6 in-demand health care jobs that pay $50K (or more)
Health care careers are not mere jobs: They are a means to changing lives. One need not become a doctor or surgeon to make a difference. In fact, it is often the supporting cast -- the nurses, aides and assistants -- that log the most face-time with patients and their families, bringing comfort and security during an otherwise scary and difficult time. For Christina Bryant, a registered travel nurse in Washington D.C., the helping aspect of the field is precisely what attracted her to it to begin with, even if the work can be challenging.
"I genuinely love making a difference in people's lives," said Bryant, noting that nursing can be "back-breaking" and "emotionally exhausting" job. "The silver lining in this profession are the patients, and that you leave knowing you have made a difference."
Of course, personal gratification is not the only benefit of working in health care. Job and financial security are factors, too. According to the U.S. Bureau of Labor Statistics (BLS.gov), more than half of the nation's top 20 fastest growing careers (projected between 2012 and 2022) are in the health care. Many health care jobs hold the potential to pay well, too, and not just in good karma. Need proof? Here are six high-impact health care jobs that are not just in demand, but also paid at least $50,000 average a year as of May 2013.
6 high paying health care careers
1. Registered nurses
Registered nurses, or RNs, work with physicians and other health care specialists, coordinating and providing patient care. Some specialize in certain areas of medicine, like critical care or pediatric RNs. RNs can work in a variety of environments, including hospitals, outpatient care centers and physicians' offices. According to the BLS, RNs must graduate from accredited nursing schools and become licensed to practice. That typically means earning a diploma from an approved nursing program, an Associate Degree in Nursing (ADN) or Bachelor of Science in Nursing (BSN). Licensing requirements vary from one state to the next, but all require candidates to pass the National Council Licensure Examination, or NCLEX-RN.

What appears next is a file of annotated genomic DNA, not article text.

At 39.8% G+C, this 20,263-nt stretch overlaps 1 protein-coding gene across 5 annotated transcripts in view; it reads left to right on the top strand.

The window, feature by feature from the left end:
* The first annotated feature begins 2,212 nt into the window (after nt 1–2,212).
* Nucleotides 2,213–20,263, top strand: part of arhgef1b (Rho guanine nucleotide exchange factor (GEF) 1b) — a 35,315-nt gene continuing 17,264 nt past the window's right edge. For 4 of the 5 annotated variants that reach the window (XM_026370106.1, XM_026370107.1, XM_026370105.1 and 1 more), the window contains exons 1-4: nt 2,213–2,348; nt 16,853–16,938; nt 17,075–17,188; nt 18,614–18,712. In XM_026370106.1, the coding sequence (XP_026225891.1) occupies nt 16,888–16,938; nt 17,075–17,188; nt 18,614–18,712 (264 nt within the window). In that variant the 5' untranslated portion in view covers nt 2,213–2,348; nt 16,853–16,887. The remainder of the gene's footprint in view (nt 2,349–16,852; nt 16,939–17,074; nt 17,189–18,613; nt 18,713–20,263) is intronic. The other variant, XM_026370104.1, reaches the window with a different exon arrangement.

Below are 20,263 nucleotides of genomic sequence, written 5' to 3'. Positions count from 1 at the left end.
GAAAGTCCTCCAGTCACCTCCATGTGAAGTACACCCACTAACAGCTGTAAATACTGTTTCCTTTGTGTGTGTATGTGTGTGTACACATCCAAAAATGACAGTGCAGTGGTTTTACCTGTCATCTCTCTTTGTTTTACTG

What they earn: According to the BLS, registered nurses earned a national mean annual salary of $68,910 in May 2013. Bryant said that the best way to improve earnings is to invest in education. "If you are working with an associate degree, consider getting your bachelor's degree," she said, noting that that is precisely what she is doing now. She also recommends investing in voluntary certifications and keeping them current.
Career outlook: The BLS projects that employment of registered nurses will grow by 19 percent between 2012 and 2022, or faster than the average for all occupations nationally. Though job opportunities for RNs are expected to be strong across the board, they may be especially good for candidates with a bachelor's degree or higher. Bryant encourages potential nurses to invest in more training and maintain a "ready to work attitude" to make themselves more "marketable."
2. Physical therapist assistants
Physical therapist assistants -- sometimes called PTAs -- help patients recovering from illness or injury regain movement and manage their pain. They work under the direction of licensed physical therapists, often in physical therapy offices or in hospitals. The BLS reports that in most states, physical therapist assistants must earn associate degrees from accredited PTA schools. Note that physical therapist assistants are different from physical therapist aides, who tend to have less education and, in turn, fewer responsibilities.
What they earn: The BLS reports that in May 2013, physical therapist assistants earned a national mean annual salary of $53,320.
Career outlook: The BLS projects that employment of physical therapist assistants will grow by 41 percent between 2012 and 2022, which is much faster than the average for all occupations. Demand may be even higher in rural areas and in acute hospital, skilled nursing and outpatient care settings.
3. Dental hygienists
Dental hygienists are often the first professional dental patients see in the chair. They clean and examine teeth, looking for signs of oral disease. They also teach patients how to improve and maintain good dental health. The BLS reports that though all states require dental hygienists to be licensed to practice, licensing requirements can vary. Most need at least an associate degree in dental hygiene. Bachelor's degrees are another option, but less common.
What they earn: According to the BLS, dental hygienists earned a national mean annual salary of $71,530 in May 2013.
Career outlook: The BLS projects that overall employment of dental hygienists will grow by about 33 percent nationally, which is much faster than the average for all occupations. Increasing emphasis on preventive dental services combined with federal health legislation that boosts access to health insurance will help spur this demand.
4. Occupational therapy assistants